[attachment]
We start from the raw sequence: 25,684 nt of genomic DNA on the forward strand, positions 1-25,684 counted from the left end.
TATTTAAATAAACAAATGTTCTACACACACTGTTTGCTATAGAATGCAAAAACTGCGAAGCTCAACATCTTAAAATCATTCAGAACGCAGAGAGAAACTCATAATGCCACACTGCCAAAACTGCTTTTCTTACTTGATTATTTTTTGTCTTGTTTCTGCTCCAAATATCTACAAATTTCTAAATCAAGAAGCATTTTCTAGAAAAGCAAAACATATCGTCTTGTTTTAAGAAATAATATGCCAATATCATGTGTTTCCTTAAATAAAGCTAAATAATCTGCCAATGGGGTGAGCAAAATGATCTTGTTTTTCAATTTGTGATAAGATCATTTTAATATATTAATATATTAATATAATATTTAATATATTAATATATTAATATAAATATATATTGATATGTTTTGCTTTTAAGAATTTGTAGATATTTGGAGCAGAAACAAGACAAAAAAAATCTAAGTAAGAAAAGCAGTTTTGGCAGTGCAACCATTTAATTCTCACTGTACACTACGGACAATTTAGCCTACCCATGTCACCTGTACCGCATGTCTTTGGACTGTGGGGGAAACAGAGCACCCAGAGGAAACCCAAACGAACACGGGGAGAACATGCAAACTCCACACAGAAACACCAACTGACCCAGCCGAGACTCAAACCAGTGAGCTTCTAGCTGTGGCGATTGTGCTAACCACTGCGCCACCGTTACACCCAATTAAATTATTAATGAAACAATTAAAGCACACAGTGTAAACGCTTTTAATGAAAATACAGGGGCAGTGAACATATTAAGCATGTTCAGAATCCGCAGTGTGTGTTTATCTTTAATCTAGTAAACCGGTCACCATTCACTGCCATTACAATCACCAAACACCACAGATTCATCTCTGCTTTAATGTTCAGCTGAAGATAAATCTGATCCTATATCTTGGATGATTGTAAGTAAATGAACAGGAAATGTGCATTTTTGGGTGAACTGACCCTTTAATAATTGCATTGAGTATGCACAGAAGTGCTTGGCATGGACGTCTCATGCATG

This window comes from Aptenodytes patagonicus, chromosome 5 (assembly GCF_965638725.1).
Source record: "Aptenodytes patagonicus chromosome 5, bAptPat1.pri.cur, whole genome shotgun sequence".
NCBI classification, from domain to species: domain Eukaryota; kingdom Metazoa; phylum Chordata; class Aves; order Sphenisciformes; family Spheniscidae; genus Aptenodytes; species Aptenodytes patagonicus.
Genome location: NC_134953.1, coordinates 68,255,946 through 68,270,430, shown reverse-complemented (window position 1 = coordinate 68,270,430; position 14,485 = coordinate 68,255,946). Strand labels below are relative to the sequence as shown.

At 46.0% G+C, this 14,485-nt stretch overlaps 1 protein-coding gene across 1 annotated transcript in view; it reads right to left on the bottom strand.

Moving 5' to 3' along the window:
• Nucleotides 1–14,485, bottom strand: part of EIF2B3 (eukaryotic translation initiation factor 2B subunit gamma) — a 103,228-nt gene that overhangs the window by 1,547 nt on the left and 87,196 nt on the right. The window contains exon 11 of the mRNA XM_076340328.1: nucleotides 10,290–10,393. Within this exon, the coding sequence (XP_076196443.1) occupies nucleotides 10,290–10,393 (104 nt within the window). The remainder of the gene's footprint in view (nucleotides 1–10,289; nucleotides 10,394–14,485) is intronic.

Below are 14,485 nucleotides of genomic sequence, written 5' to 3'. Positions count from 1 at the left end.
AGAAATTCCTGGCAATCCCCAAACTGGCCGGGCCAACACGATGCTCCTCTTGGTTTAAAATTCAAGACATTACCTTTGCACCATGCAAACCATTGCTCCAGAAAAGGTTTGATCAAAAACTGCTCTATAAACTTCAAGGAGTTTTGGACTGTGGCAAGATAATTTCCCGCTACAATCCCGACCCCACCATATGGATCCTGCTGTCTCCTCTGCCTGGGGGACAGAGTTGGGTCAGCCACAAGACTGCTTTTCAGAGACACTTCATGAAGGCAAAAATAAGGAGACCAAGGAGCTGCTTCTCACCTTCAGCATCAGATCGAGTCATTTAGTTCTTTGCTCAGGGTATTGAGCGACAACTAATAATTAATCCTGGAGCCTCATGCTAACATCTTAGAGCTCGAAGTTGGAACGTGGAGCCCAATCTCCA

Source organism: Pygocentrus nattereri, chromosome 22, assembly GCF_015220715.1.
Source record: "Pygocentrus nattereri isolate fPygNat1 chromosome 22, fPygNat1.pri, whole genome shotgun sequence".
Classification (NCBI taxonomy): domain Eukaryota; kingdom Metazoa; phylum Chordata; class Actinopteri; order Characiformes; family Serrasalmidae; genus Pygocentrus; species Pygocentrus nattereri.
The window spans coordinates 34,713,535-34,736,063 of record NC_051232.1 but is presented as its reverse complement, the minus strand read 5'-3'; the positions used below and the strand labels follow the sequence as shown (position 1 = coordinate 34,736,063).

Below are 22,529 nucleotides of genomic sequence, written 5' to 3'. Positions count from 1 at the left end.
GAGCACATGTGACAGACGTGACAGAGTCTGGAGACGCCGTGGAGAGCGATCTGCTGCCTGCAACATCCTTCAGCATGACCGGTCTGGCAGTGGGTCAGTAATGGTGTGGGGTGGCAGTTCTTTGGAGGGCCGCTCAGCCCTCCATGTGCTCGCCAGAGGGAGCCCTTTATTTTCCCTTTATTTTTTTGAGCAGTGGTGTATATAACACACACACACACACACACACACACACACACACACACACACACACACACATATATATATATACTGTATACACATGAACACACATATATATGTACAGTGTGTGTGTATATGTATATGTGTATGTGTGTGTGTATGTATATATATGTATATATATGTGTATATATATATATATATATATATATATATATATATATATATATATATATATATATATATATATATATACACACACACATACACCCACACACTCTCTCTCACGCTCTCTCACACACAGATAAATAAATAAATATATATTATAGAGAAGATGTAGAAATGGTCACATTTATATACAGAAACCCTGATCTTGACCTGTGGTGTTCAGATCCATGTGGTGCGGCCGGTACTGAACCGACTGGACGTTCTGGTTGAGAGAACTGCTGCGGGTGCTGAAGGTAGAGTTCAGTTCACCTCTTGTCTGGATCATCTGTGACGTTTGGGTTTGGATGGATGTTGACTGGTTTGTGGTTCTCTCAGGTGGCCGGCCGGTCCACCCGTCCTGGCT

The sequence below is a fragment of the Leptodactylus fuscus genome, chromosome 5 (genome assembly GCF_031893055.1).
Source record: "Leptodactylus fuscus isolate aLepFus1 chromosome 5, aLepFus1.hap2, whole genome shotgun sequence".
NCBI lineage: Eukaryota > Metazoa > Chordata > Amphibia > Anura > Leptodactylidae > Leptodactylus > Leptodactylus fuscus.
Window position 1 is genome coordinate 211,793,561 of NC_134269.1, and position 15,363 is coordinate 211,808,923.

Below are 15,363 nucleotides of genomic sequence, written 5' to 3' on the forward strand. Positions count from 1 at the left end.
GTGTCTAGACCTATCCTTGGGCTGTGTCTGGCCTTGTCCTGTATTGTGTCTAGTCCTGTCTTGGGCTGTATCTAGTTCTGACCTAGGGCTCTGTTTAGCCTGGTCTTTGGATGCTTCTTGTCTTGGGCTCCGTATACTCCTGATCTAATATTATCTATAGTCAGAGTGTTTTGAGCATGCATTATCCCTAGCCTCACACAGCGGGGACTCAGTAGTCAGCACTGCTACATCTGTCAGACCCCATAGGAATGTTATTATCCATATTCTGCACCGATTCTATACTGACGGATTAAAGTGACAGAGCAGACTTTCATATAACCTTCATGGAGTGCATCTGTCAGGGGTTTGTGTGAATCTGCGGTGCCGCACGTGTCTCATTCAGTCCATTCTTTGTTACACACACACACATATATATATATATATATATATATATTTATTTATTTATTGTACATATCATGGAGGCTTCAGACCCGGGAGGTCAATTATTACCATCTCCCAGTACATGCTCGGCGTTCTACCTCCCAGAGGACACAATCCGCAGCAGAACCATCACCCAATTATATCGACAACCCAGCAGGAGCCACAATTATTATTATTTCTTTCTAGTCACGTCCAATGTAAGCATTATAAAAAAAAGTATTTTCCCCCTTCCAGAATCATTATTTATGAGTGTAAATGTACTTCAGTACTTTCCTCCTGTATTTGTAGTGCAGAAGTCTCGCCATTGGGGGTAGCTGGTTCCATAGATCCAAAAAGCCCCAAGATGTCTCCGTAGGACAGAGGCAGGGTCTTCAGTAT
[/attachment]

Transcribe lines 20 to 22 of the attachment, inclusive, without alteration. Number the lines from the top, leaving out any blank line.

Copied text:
NCBI lineage: Eukaryota > Metazoa > Chordata > Amphibia > Anura > Leptodactylidae > Leptodactylus > Leptodactylus fuscus.
Window position 1 is genome coordinate 211,793,561 of NC_134269.1, and position 15,363 is coordinate 211,808,923.

Below are 15,363 nucleotides of genomic sequence, written 5' to 3' on the forward strand. Positions count from 1 at the left end.